Calcium gluconate has been empirically administered to hasten recovery of force during an episode of periodic paralysis. By using a genetically engineered mouse model, Uwera and colleagues show that low Ca2+ clearly promotes a loss of force in affected muscle, thereby providing the first evidence for the benefit of maintaining normal Ca2+ levels in this disorder.
In the current issue of JGP, Lamothe and Kurata explore the functional relationship between the Kv1.2 potassium channel, with Kvβ1.2 bound to the interior aspect of the channel, and Slc7a5, a component of the neutral amino acid transporter LAT1.
Ingestion of Ca2+ alleviates hyperkalemic periodic paralysis (HyperKPP) symptoms by an unknown mechanism. This study shows that lowering extracellular Ca2+ affects muscle contractility when the resting membrane potential is depolarized as in HyperKPP muscles and reduces the efficacy of salbutamol, a β2-adrenergic receptor agonist used to treat HyperKPP.
Polyamines regulate K+ efflux from cells by binding to K channels in a voltage-dependent manner. Suma et al. analyze how two polyamines, spermidine and spermine, bind and block the prokaryotic K channel MthK.
The neutral amino acid transporter Slc7a5 regulates the function and expression of the voltage-gated potassium channel Kv1.2. Lamothe and Kurata reveal that the effects of Slc7a5 are modified by the Kv1.2 accessory subunit Kvβ, while the properties of Kvβ-induced channel inactivation are modified by Slc7a5.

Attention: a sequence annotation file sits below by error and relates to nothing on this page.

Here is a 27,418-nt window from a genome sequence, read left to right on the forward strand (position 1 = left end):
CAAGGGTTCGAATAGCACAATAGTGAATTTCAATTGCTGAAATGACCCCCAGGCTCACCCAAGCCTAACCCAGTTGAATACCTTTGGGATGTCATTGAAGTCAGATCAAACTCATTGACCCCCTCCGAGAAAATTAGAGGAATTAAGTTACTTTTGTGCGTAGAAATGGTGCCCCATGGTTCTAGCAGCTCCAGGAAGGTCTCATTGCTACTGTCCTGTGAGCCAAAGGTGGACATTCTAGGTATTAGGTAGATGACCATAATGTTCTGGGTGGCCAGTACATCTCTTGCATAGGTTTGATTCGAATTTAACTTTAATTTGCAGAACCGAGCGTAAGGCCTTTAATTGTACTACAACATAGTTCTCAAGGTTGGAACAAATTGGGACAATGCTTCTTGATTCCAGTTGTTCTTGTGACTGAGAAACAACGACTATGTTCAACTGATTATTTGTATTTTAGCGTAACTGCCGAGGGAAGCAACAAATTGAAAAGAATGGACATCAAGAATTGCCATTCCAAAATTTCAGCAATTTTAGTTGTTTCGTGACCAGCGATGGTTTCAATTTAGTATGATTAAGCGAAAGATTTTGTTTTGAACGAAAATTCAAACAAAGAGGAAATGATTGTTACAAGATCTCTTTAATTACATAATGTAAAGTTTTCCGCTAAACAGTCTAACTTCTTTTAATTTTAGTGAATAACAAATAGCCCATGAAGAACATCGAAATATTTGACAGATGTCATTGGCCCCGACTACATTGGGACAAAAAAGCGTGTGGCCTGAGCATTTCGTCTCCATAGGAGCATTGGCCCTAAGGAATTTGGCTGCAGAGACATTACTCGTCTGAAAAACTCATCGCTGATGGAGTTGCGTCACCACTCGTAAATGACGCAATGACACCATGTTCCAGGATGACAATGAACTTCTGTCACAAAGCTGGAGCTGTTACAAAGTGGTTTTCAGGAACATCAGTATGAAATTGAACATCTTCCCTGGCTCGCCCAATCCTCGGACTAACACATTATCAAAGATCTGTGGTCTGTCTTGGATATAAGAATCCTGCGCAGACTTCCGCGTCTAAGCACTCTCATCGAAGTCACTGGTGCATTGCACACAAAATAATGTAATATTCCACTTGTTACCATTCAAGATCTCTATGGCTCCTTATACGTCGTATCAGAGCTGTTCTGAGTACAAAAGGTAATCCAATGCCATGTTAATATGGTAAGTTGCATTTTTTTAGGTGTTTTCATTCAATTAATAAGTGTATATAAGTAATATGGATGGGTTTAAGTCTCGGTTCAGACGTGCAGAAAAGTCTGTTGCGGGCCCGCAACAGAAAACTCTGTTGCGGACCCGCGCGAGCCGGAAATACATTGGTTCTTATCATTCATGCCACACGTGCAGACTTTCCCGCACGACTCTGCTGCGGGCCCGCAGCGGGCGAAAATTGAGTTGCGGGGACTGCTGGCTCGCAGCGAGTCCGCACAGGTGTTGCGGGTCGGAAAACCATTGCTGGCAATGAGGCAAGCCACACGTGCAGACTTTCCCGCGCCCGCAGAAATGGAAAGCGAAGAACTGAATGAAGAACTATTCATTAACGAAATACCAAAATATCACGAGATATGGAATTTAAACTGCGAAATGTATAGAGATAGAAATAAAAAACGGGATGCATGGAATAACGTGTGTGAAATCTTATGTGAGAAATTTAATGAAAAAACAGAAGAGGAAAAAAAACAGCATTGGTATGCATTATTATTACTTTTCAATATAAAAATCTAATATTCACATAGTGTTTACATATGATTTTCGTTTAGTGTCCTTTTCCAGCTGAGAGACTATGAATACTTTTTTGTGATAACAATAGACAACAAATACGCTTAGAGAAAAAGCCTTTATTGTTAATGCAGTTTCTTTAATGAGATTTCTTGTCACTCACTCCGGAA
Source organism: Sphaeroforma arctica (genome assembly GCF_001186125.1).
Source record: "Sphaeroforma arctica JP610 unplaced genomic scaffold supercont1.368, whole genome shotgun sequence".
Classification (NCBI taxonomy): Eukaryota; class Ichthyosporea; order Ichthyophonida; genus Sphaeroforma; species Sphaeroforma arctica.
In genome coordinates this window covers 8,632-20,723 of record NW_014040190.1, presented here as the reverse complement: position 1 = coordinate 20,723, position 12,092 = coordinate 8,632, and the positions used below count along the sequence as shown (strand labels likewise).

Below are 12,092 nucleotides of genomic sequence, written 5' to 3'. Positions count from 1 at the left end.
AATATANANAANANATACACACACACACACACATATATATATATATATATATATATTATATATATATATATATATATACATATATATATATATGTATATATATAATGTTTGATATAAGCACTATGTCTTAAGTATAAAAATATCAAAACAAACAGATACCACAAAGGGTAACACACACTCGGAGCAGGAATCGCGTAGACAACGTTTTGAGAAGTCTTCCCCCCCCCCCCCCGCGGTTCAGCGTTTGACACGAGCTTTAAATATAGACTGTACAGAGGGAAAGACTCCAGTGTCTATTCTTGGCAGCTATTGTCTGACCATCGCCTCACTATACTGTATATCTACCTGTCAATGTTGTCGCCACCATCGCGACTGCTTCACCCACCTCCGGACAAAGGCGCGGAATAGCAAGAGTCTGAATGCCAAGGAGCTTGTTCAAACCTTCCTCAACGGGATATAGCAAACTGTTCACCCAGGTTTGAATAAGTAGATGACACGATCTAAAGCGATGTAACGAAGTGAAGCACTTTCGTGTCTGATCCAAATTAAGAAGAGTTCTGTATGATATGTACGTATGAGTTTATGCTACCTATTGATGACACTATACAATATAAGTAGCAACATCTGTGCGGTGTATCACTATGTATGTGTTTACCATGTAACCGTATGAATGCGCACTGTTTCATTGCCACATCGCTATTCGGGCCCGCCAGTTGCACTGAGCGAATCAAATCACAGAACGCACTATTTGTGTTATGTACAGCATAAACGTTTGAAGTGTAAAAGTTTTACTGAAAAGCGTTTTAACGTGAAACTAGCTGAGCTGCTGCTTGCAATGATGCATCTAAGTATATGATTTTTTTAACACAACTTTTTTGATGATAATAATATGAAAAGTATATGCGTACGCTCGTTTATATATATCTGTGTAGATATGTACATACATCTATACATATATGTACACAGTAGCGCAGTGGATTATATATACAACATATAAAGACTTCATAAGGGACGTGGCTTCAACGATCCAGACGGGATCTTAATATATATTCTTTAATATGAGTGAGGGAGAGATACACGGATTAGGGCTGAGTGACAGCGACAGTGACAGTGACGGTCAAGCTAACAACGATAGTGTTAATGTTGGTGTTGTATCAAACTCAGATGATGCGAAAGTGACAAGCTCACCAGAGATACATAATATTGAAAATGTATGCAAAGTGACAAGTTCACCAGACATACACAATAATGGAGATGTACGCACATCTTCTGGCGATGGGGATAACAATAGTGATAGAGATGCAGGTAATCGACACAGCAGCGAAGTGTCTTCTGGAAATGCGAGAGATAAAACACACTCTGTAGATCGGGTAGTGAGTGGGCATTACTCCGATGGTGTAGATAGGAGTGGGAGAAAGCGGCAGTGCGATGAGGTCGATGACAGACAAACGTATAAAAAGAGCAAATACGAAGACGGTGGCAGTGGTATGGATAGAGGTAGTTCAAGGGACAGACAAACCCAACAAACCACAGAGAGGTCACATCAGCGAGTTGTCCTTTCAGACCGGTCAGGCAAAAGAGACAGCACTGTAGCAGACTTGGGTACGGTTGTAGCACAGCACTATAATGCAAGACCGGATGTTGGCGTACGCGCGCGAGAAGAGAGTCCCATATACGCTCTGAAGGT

AMPA and NMDA receptors underlie several neuropathologies, but the detailed gating mechanism of these channels remains incompletely understood. Wilding and Huettner show that exposure to Cd opens AMPA and NMDA receptors with cysteine substitutions near the inner helix bundle-crossing gate.
A novel theoretical framework reveals more than one voltage-sensing pathway in the lateral membrane of outer hair cells
By comparing the measured displacement charge with a voltage-sensing model, Farrell et al. identify two hyperpolarized states and two reaction pathways in OHCs, suggesting that multiple pathways may allow these cells to amplify acoustic vibrations throughout the audible frequency range of mammals.